Under British rule for 156 years, Hong Kong reverted back to Chinese sovereignty in 1997 as is now a “Special Administrative Region.” While mainland China is communist, Hong Kong enjoys a limited democracy. It’s a complex dance between the two influences, essentially “one country, two systems.” The basic law of Hong Kong ensures that their government “shall safeguard the rights and freedoms of the residents.” Clearly, Hong Kong embraces more legal freedoms than the People’s Republic of China does – including the right to assembly – but Beijing is starting to flex its power more and more, as was seen in the recent electoral reforms (only candidates that supported China’s party line were deemed eligible). Activists in Hong Kong have taken to the streets to protest this encroaching influence from the mainland. Some believe that e-mails are being monitored and Internet censorship is happening. Travelers should be aware of these rising tensions and be cautious about engaging in politically charged communications.
4. Don’t Be Squeamish
Hong Kong has been nicknamed the “Fragrant Harbour,” and it can be a sensory overload for visitors not used to its many pungent aromas, cacophonous noises and unfamiliar flavors. Some of the sights, smells, sounds and tastes can be off-putting if you don’t have the right attitude. Resist the instinct to cry “yuk” at the sight of chicken feet or the smell of durian. Embrace the chaos, indulge in new experiences, brave some street food and tolerate the assault on your familiar sensibilities. That’s part of the adventure of traveling to an exotic destination like HK.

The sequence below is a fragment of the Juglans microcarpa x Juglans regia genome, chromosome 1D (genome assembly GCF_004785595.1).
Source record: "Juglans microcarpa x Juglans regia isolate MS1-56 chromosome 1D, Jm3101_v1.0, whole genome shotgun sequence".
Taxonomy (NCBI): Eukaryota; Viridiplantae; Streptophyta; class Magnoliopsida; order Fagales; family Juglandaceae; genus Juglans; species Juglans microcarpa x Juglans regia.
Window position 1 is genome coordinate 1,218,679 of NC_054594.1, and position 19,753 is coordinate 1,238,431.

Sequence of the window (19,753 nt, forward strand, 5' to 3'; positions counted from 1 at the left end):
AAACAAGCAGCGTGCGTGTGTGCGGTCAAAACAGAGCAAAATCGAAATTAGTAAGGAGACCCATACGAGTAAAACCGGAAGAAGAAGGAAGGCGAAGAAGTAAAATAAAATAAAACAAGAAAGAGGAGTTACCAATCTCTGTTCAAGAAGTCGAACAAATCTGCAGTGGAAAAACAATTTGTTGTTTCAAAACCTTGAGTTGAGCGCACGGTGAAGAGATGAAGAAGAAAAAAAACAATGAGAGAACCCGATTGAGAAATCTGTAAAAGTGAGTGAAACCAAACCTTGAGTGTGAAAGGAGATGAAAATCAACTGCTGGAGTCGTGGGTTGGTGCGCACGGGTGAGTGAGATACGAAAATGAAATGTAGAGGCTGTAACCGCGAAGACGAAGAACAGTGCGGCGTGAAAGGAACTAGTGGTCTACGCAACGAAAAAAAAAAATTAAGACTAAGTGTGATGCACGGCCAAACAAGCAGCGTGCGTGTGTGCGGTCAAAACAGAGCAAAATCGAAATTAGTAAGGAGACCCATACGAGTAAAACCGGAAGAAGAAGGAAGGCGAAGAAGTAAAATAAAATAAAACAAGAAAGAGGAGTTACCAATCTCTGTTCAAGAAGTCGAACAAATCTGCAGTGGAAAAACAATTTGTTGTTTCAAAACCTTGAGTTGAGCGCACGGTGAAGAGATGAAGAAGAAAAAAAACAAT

5. Don’t Overpay at Street Markets
Hong Kong offers a vast range of exciting street markets where you can buy just about any type of consumer good imaginable. However, as is often the case with these sorts of establishments, tourists often end up giving in to pushy merchants and paying too much. Learn the art of haggling. If you can hone your bargaining skills, you will often be able to buy things for little over half the asking price. Knock-offs abound here, so make sure you know what you’re paying for.
6. Don’t Underestimate the Summer Heat